One in 3 children in the United States is overweight or obese. Childhood obesity puts kids at risk for health problems that were once seen only in adults, like type 2 diabetes, high blood pressure, and heart disease.
Despite a downward trend in childhood obesity figures in recent years, alarming figures and cultural disparities still remain.
- Approximately 17% (or 12.7 million) of children and adolescents aged 2—19 years are obese.
- In 2011-2012, 8.4% of 2- to 5-year-olds had obesity compared with 17.7% of 6- to 11-year-olds and 20.5% of 12- to 19-year-olds.Childhood obesity is also more common among certain racial and ethnic groups.
- In 2011-2012, the prevalence among children and adolescents was higher among Hispanics (22.4%) and non-Hispanic blacks (20.2%) than among non-Hispanic whites (14.1%).
- The prevalence of obesity was lower in non-Hispanic Asian youth (8.6%) than in youth who were non-Hispanic white, non-Hispanic black or Hispanic.
September is Childhood Obesity Awareness Month and is an opportunity for those involved with the health of children to raise awareness of the obesity epidemic and share ways in which families and communities can work together to ensure that this generation outlives its parents.
We Can! is a national movement designed to give parents, caregivers, and entire communities a way to help children 8 to 13 years old stay at a healthy weight. Encouraging kids to eat right, get active and reduce screen time We Can stands for Ways to Enhance Children’s Activity & Nutrition. Their website has a wealth of resources that can be used by teachers and families alike, including A Children’s Screen Time Log and Fun Family Recipe Cards.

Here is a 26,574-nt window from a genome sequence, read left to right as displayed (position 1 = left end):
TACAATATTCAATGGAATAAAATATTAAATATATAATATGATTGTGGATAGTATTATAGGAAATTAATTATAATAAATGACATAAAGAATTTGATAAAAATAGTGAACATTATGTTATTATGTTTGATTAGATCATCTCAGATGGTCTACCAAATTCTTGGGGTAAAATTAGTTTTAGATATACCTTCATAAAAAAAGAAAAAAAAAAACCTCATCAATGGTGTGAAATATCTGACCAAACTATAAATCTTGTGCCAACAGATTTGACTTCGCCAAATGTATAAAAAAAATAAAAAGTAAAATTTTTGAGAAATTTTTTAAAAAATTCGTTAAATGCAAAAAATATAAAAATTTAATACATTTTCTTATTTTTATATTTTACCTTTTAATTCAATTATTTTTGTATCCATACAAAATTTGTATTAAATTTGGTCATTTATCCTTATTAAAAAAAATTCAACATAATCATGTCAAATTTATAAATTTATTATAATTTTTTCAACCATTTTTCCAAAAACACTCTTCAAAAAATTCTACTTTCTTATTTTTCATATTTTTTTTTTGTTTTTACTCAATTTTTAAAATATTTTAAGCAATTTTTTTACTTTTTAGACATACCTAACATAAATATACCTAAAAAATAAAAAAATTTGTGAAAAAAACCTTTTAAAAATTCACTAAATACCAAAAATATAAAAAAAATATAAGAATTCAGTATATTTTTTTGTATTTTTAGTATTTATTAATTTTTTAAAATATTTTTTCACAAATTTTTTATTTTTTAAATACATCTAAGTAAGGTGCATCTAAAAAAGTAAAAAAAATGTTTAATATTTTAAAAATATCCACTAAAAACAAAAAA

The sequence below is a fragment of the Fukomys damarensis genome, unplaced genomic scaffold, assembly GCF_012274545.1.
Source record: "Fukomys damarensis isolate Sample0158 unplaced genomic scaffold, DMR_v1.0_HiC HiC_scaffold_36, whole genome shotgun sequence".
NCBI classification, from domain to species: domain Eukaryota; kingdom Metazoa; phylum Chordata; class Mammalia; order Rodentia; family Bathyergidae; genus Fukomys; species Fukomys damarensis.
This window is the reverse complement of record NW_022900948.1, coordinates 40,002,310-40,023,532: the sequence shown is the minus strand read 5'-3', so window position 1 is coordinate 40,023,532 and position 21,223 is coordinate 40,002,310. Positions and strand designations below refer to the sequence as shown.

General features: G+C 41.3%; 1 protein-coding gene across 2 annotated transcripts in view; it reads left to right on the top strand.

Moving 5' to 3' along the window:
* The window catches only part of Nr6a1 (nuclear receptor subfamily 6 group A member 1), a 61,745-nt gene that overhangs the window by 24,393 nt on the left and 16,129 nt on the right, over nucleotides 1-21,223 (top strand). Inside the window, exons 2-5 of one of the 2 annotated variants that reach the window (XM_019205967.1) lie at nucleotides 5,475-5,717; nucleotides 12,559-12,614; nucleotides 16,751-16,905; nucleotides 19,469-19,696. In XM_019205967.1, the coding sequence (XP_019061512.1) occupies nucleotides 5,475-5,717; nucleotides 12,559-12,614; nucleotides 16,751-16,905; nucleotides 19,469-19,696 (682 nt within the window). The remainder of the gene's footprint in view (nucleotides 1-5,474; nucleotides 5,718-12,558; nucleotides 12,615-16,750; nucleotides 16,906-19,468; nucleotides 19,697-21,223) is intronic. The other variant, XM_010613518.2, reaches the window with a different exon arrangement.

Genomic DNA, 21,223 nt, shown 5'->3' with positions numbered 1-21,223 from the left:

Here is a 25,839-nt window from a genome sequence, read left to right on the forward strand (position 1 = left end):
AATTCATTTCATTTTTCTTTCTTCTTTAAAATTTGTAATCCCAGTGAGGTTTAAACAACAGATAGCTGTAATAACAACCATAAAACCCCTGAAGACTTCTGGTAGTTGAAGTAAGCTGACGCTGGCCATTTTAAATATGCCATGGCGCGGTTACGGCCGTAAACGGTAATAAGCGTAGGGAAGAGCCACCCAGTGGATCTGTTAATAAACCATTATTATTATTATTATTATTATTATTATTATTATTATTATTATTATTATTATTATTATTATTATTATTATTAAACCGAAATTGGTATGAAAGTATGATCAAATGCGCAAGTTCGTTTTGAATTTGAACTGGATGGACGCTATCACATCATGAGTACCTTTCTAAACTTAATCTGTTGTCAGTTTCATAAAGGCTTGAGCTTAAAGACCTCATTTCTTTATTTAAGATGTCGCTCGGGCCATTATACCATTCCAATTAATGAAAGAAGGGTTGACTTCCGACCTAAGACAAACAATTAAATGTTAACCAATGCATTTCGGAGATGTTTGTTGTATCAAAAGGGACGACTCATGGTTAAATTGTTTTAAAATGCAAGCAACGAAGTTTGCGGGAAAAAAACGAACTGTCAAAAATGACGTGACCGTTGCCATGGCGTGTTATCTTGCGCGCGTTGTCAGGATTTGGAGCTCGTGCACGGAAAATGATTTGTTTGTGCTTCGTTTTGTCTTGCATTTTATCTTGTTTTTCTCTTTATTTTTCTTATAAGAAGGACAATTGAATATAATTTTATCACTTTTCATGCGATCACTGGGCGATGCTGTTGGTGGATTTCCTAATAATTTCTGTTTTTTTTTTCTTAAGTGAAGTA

Looking for ways to spread the word about Childhood Obesity Awareness Month? Why not send e-cards to other teachers and stakeholders within your building?
The CDC have some great resources on health topics, including downloadable materials and even a short PSA.
Food documentaries remain popular and it is hard not to appreciate the role that Supersize Me, and then Food Inc. played in bringing food politics to the public dinner table. Forks Over Knives, Hungry For Change and Fed Up are in my Netflix list of movies to watch.
If you are looking for educational materials to go with each of these movies then check out each of these links below. Additionally, if you use movies in class, you should also check out the Teach With Movies website.
Here are this weeks questions. Keep the conversation going, check out the links in the blog post and spread the #slowchathealth word among your friends.
Q1. How will you acknowledge Childhood Obesity Awareness Month with your students? #slowchathealth
Q2. Which food & nutrition movies have you used in #healthed class and how was their message received? #slowchathealth
Q3. What role can #healthed & #physed teachers play in addressing childhood obesity? #slowchathealth
Q4. What can be done to address the link between obesity and low-income & food insecure families? #slowchathealth
Q5. Which Twitter accounts should #healthed teachers follow when looking for awesome food & nutrition information? #slowchathealth